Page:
“Contracting COVID once does not make you immune over the long term and certainly does not make you immune to new variants,” Townsend said. “The issue with that declaration is that there’s going to be many people who are not going to be protected against new infections, whether or not they’re new variants. Having such a declaration is not properly understanding the dynamics in this pandemic.”

“And the possibility of that variant increases with people getting infected more,” he explained. “The more people there are, the more different variants form and some of them, some very small fraction of them, are going to become new variants that are immunoevasive.”

Daly said Noem’s coronavirus stances are designed to find her a place on the 2024 GOP ticket.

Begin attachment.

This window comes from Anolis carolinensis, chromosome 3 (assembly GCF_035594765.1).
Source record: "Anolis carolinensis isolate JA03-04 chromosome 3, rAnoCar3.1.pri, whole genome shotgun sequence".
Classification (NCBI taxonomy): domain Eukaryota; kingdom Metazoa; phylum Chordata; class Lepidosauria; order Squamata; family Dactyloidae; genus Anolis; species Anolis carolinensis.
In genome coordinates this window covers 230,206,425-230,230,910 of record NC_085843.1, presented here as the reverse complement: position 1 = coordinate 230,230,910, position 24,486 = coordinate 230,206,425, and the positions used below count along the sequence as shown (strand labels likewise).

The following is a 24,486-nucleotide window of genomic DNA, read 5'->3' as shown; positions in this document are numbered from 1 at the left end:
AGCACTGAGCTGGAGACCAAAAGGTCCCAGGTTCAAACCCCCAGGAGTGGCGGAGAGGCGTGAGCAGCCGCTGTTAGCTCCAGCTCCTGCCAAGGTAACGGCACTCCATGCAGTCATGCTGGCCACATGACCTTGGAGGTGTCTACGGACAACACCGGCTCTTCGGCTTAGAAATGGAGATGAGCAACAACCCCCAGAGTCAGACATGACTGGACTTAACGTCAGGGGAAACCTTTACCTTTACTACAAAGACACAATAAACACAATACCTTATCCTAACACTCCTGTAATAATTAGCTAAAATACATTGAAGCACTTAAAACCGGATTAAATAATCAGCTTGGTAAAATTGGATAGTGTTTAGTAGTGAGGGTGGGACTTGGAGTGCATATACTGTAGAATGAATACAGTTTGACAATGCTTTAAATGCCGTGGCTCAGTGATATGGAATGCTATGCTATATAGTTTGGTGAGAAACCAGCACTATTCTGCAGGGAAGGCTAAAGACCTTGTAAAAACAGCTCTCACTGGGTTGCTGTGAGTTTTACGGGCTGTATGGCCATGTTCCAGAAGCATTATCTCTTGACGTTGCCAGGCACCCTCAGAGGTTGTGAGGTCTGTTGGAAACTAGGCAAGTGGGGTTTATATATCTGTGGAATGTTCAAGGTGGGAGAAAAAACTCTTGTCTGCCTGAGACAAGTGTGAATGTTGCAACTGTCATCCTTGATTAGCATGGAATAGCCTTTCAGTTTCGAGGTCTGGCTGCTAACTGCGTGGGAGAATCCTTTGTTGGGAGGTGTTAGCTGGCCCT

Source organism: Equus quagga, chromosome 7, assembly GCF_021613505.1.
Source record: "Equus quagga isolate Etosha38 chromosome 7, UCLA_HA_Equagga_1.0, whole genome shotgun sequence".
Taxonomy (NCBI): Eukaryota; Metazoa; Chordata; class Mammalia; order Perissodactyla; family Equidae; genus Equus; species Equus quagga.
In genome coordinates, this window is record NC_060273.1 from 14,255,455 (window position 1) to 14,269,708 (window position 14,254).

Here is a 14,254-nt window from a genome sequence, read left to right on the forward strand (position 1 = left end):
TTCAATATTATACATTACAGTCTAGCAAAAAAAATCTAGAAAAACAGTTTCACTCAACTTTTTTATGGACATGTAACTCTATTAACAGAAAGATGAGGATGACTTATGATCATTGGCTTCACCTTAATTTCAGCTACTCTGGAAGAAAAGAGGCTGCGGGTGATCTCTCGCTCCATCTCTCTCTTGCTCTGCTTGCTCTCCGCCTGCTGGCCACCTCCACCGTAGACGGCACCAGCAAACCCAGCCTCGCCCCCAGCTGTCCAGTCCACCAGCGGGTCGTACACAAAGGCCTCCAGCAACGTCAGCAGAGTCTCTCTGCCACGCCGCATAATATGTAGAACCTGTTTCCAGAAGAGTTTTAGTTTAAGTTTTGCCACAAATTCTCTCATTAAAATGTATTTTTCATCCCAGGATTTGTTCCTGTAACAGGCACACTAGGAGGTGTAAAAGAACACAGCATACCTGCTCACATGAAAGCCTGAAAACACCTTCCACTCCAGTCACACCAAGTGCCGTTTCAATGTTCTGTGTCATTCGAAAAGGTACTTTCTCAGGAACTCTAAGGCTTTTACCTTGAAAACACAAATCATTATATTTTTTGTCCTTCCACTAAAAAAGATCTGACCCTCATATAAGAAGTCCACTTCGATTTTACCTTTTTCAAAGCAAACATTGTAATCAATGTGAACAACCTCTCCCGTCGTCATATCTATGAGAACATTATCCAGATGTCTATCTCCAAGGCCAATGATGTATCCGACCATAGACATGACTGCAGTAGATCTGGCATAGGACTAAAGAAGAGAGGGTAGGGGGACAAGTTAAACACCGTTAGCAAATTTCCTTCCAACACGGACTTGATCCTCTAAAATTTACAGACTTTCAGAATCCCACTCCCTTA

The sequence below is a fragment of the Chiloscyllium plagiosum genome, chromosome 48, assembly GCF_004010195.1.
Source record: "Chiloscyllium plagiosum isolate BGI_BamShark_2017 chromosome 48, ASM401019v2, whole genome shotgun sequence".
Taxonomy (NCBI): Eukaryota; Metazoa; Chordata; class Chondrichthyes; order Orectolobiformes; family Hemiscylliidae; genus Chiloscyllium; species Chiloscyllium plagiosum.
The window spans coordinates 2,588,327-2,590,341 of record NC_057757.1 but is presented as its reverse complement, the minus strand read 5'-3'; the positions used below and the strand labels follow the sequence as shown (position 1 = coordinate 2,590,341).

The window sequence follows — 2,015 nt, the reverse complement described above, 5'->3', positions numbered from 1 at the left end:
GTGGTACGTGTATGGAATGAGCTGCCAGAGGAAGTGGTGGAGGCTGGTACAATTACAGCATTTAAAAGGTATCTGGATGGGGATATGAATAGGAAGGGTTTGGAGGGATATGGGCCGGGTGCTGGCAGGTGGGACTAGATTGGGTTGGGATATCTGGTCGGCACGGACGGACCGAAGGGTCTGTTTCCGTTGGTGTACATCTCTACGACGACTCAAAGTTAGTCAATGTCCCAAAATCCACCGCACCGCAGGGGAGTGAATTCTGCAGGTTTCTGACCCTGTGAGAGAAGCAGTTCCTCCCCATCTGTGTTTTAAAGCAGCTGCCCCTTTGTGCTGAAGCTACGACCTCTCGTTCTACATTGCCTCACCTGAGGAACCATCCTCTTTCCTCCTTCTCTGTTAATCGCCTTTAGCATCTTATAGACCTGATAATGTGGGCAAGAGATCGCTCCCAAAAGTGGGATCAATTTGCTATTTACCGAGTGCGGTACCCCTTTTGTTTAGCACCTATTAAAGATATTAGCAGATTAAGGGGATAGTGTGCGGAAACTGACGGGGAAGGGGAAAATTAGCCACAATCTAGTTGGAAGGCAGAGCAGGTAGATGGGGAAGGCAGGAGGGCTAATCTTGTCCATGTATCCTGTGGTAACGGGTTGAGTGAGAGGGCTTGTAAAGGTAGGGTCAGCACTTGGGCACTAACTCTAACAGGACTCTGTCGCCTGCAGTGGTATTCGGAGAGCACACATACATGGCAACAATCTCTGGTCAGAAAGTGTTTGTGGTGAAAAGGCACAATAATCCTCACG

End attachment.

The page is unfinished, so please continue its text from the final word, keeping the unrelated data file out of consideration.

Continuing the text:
He wrote that “Noem is not just wrong but reprehensibly reckless” and “when Noem suggests that having had COVID makes the vaccine unnecessary, she is in truth encouraging hesitant folks not to get the jab. And her resistance to a mandate is part of an image she is constructing of a cowboy-hatted, horse-riding, flag-waving champion of freedom who has led South Dakota to economic triumph amid the pandemic.”

Daly noted South Dakota ranked 45th in GDP according to the Board of Economic Analysis of the U.S. Department of Commerce.

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One of the oldest known Homo sapiens fossils may be more than 35,000 years older than previously thought, according to a study on Wednesday that used volcanic ash to date the find.

Kibish Omo I, first unearthed in Ethiopia in 1967, contained only bone and skull fragments which were difficult to date directly and experts long remained divided over their age.

Geologists in 2005 analysed the layer of rock just underneath the find and determined Omo I was at least 195,000 years old.